The Movie, Crips and Bloods: Made in America, is a documentary that informs people outside of the projects of LA, just what life looks like from an insider’s perspective. Many people don’t understand gangs and what it is that started the huge uprising of them. Growing up in the projects and being turned away from many youth groups took a large psychological toll on many of the kids growing up in LA in the 60’s. Instead of Boy Scouts, and other youth groups, the youth turned to making groups that eventually resulted in gangs. Not only were they turned away from youth groups but also unfairly treated by authority, which triggered African Americans to search for more of a sense of belonging. Gangs started small and seemingly harmless until the Bloods and Crips came into the picture. These two gangs being the first to turn violent with each other started a cycle of violence that may never be broken. The major things Peralta revealed to the viewers of this movie was that from all the unfair treatment coming from authority it lead to a cycle of violence that took a large psychological toll on the youth who were involved in these gangs. Other outside sources bring in more information that furthers what Peralta claims by revealing examples of violence, inequality, and an unbreakable cycle. Those living in the projects, either gang affiliated or not, often received unfair treatment from authority. In the article released in 1988 in the New York Times called “Gang Violence Shocks Los Angeles,” written by Robert Reinhold, he discusses the murder of the twenty-seven year old Karen Toshima. Toshima was an innocent victim taken by the gang wars that briefly moved into the affluent area of Westwood Village. Reinhold expresses that, “…a proposal in the City Council to pay a $25,000 reward for her killer, calls for a crackdown on the gangs… no such concerted police and media attention attends the numerous killings of innocent blacks by gangs.” (Reihhold). This reward angered many people living in the “gang zones” because the fact that hundreds of homicide cases go unnoticed. Like in the movie they talked about the lack of justice that was given to black people and the lack of government involvement. This is just furthering the argument that authority looked more at the white population and took more action when it came to finding justice and closure on problems that arose outside the projects. Steve Valdivia, the executive director of Youth Gang Services, explained, ''the black gangs have progressively gotten more violent… They don't give a damn about their own lives or anybody else's” (Reinhold). Since the up rise in gangs they just keep getting more violent in their crimes. In the movie one of the interviewees says himself that he is told he is worthless, in return he didn’t care about what happened to himself or anyone else. Maxine Walters said, ‘‘we are tired because our babies cannot play in the front yard because they might be shot” (Reinhold). These kids didn’t do anything, and neither did Karen, but because the area in which these people live they suffer the unfair treatment as well. Peralta’s argument is just further represented by this homicide case showing that there is a large amount of unfair and discriminatory acts against the members of not only these gangs but also those who live in the guarded neighborhoods that the gangs patrol. Not only did they suffer unfair treatment, people living in the project of South Los Angeles had a very hard time growing up around the violence and gang activity in their neighborhoods. Seeing all this violence led to psychological problems for many people whether they were young, old, involved in the gangs or not. In the article “Violent Events Have Long Term Effects on Children,” Glenn D. Braunstein, Chairman of the Department of Medicine, wrote about how violence affects children. In one paragraph specifically addressing the issues of gang violence in LA. Braunstein informs his readers that people living in the areas of LA are more at risk to suffer from depression. Braunstein says, “Ninety percent of these children and teens have been victims or witnesses of felony level violence.” (Braunstein 2012) People living outside of these gang hot spots have witnessed a significantly smaller amount of violence. Seeing and being a part of this violence can have life changing affects on these children and teens. The article also mentions, “A fifth of youth living in these areas suffer from clinical depression and one third have PTSD.” (Braunstein 2012) Living in heavily concentrated gang hot-zones does have a huge psychological toll on children and causes them to live in fear, in a sense. The psychological affects aren’t the only things that make it hard to live in the gang zones though. Made in America talks also about the vicious cycle that is nearly impossible to get out of. People that are born into families involved in gangs often have a hard time getting out of this long term cycle of violence that has been in their families for years maybe even decades. In an article comprised of many different sources called “The Cycle of Violence: Intergenerational Violence,” Lila Stansup discusses how cycles of violence are created. In her article she quotes Fagan who said, “Various types of violence…even witnessing violence: may influence the growing child, to believe that that violence is normal (Stansup 2007). This just goes to show that when introduced to violence it is easier for children to accept and engage in violent acts of their own. This also makes gangs seem normal and more appealing to the youth especially when it is all they have ever known and seen. The movie talks about how when someone is paying for your meals and taking you under their wing you basically have to do whatever they ask of you. Often times what older gang members would ask of you was to do something that members of the gang would commit. Children are almost pushed into these violent acts because they have no other choice. If they were to say no then they may risk the food that is put on their table or the roof they live under. So not only witnessing these acts of violence but engaging in the violent acts themselves even if they had no desire to forces the youth into a cycle that has been extremely hard to break away from. This phenomenon is further discussed in an online source called “Why Do Youth Join Gangs?” compiled by Shay Bilchik. Bilchik quoted many other people in his piece such as Johnstone and Moore. “In some communities, youth are intensively recruited or coerced into gangs (Johnstone, 1983). They seemingly have no choice. A few are virtually born into gangs as a result of neighborhood traditions and their parents' earlier gang participation or involvement in criminal activity” (Moore, 1978). This goes to show that what Peralta discussed in his movie is accurate to what happens to the youth that are born into the gang activity in the projects. This cycle is on going and few successfully get out once they are sucked in to the violent acts that they have seen their parents commit as well as committing them themselves. Growing up in the areas similar to LA made it very hard for kids to break away from the gang violence that has always been apart of their family’s lives. These people have struggled with unfair treatment coming from authority, like the case with Toshima, you would never see a reward for someone who was killed in the projects but when it is taken outside of the boundaries of the hood it’s a whole new story. Because of unfair treatment they received and all the violence that people witnessed starting at a young age it made people living in the ghetto more susceptible to acquiring a psychological disorder later in life or even in their youth. Living under these conditions and having people who are supposed to be your mentors show you this violent life style is essentially normal, creates a cycle of violence that is hard to break away from. All over people are unfairly treated and witnessing things that could change who they are for the rest of their life, but in the hood it’s a whole new game, a whole new story unlike many others. This is what is creating the unstoppable gang violence and this is what needs to be changed somehow. Peralta left his viewers with the message that something needs to be done, but never gave the answer as to how. These are the conditions in which many live under, and in fifty years, little has really changed.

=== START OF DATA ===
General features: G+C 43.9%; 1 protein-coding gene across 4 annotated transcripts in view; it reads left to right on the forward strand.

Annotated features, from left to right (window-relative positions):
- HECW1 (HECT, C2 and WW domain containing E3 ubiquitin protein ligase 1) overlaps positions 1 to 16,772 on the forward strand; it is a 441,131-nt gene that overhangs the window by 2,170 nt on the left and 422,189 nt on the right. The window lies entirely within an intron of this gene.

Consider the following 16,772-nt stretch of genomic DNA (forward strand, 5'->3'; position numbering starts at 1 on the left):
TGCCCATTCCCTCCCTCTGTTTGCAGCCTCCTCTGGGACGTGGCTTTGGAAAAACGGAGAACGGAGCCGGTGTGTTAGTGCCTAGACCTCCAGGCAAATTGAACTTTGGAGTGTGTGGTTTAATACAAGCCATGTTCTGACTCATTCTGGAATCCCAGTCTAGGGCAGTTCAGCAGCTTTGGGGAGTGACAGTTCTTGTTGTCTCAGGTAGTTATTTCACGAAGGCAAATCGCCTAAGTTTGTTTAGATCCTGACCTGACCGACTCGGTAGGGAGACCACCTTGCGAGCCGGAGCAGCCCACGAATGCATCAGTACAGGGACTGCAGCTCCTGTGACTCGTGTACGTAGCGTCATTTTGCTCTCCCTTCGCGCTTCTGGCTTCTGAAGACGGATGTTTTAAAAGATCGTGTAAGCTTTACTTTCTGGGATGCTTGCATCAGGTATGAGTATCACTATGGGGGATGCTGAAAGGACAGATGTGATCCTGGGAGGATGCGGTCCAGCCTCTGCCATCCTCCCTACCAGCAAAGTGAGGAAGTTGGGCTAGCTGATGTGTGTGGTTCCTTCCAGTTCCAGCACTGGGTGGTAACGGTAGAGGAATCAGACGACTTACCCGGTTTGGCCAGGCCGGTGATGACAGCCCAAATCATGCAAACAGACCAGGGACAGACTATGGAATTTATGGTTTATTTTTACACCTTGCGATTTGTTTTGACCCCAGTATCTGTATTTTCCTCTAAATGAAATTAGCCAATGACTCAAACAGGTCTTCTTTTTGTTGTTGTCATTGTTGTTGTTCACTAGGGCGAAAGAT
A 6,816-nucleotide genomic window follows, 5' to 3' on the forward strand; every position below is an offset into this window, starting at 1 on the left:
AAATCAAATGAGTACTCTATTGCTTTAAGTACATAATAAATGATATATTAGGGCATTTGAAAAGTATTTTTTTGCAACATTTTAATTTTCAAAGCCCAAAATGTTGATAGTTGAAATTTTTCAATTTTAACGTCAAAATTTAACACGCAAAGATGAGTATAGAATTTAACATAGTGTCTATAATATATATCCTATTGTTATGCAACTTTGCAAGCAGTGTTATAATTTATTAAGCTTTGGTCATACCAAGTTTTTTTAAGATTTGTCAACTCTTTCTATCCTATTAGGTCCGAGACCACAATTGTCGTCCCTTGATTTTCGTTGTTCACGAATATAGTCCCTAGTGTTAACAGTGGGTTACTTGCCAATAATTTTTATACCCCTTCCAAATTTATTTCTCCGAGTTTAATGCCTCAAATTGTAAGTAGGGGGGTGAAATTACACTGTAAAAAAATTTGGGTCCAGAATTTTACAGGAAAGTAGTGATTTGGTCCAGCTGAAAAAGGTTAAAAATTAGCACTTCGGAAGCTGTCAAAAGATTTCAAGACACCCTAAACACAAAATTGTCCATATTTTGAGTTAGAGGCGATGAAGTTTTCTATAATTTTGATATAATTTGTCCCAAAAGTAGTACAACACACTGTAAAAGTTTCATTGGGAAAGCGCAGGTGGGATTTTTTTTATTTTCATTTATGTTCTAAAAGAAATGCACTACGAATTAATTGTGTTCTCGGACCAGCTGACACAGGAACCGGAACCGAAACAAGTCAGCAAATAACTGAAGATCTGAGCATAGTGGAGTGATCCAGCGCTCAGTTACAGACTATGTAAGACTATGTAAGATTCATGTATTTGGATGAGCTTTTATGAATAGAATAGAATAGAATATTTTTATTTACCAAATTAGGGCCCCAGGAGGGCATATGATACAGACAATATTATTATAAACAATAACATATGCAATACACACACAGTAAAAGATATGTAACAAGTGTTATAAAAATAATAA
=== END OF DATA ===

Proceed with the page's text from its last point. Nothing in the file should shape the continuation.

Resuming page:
Works Cited